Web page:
Corinne Masiero was striking in the unglamorous title role of Cyril Meenugun’s “Louise Wimmer,” as a homeless woman living in her car and working part-time as a hotel housekeeper, self-medicating with alcohol, cigarettes, and sex, as she hopes for her own apartment in public housing.
Two feckless unemployed young men try to escape living with their parents by buying the “Mobile Home” of François Pirot’s film title, intending to go on the road, but somehow staying stuck in their small Belgian town.
Five elderly friends decide to live together in Stéphane Robelan’s “All Together,” featuring 74-year-old Jane Fonda as well as Geraldine Chaplin and the venerable French stars, all in their 70s or 80s, Guy Bedos, Claude Rich, and Pierre Richard. A couple of youngsters are thrown in, and featured in a not-entirely-gratuitous shot of bare-breasted sex. Apparently all sex in the world of “All Together” was performed with the woman seated on top.
A young French Jew feels that his only option to escape his dead-end life as a Parisian drug-dealer is to join his cousin in opening a restaurant in Tel Aviv in Elie Wajeman’s “Aliyah.”
The only upper-class life was led by Isabelle Huppert as a well-off, well-dressed, well-housed bourgeois art gallery director, who finds her match in a homeless Belgian handyman played by Benoit Poelvoorde at his most boorish and obnoxious and the titular “My Worst Nightmare” by Anne Fontaine. “My Worst Nightmare” is one of the few films of the program scheduled for an upcoming release (from Strand Releasing), along with “All Together,” (Kino Lorber) and Bruno Dumont’s typically dark and unsettling “Hors Satan” (“Outside Satan,” New Yorker Films).
But such discoveries as Guillame Brac’s charming 54-minute “A World Without Women,” about a hapless, sweet loser and his interactions with a mother-daughter tourist pair visiting his coastal village (shown with a 24-minute 2009 short, “Stranded,” featuring the same character), and “Donoma,” a 136-minute film featuring several intertwined stories of young people in multiracial Paris, shot digitally for 150 euros (and suffering from what seemed to be a little too much improv and insufficient psychological reality), would be impossible to see in today’s movie theaters.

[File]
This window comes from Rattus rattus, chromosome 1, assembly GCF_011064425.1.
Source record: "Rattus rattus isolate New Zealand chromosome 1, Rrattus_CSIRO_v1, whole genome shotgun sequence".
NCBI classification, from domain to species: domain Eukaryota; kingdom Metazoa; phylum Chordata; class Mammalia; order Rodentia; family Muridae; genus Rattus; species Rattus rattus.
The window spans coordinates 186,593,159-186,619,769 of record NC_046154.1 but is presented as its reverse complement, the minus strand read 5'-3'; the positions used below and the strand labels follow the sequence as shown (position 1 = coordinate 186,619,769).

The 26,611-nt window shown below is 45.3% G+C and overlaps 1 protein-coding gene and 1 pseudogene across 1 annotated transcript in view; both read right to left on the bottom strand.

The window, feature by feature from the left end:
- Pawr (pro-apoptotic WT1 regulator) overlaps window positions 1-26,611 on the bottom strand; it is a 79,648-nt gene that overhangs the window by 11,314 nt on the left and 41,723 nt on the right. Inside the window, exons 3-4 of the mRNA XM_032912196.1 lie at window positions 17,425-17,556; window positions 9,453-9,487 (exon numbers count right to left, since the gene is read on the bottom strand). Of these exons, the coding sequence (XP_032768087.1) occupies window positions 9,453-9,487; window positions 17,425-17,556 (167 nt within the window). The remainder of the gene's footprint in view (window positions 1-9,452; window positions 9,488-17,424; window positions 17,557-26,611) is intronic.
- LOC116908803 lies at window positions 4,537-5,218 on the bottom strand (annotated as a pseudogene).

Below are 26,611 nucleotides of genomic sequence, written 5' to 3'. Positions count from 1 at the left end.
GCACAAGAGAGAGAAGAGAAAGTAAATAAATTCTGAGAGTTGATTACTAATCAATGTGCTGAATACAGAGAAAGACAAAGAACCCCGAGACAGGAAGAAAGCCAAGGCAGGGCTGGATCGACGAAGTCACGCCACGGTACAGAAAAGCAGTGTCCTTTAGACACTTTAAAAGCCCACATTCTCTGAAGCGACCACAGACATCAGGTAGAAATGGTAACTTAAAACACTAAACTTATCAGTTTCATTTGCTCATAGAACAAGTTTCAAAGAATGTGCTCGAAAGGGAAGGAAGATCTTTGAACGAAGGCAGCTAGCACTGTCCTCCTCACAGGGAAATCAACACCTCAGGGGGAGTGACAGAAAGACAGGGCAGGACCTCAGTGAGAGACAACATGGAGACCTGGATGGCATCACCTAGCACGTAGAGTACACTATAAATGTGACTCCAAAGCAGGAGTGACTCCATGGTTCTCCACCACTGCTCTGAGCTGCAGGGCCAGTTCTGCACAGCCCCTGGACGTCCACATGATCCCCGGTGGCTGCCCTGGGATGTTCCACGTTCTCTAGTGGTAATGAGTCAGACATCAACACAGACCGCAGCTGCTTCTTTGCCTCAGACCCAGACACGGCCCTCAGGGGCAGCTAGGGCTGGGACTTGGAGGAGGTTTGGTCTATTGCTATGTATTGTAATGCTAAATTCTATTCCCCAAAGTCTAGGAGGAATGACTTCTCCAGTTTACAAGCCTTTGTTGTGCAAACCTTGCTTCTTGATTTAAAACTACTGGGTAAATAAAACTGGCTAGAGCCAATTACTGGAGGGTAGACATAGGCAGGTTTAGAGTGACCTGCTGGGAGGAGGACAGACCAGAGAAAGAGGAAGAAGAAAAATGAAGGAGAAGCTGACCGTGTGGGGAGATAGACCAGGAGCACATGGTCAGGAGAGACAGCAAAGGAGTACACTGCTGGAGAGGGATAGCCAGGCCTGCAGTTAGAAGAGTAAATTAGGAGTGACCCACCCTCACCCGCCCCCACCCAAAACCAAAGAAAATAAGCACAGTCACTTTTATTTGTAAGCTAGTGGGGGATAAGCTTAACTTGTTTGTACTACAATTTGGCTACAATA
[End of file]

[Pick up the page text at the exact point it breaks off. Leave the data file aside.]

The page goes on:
If you’re starving for French films – and I am – it’s painful to pick up the brochure of one of French Cinema Now’s sponsors, TV5Monde, to see their movie-rich lineup – at least two French movies programmed a day, both recent and classic. TV5Monde is available in my area on Comcast cable and Dish Network. I, alas, am a DirecTV subscriber, who was recently heartened by its addition of a channel called Cinemoi, which Wikipedia describes as “a pay-TV digital channel screening French films,” as it appears to in the UK. But it seems that Cinemoi has decided that its American audience would prefer vintage American films – the only French films it has programmed so far are “Breathless” and “Contempt.” The only upside is that my DVR is considerably less overworked than it would be if I did indeed subscribe to TV5Monde.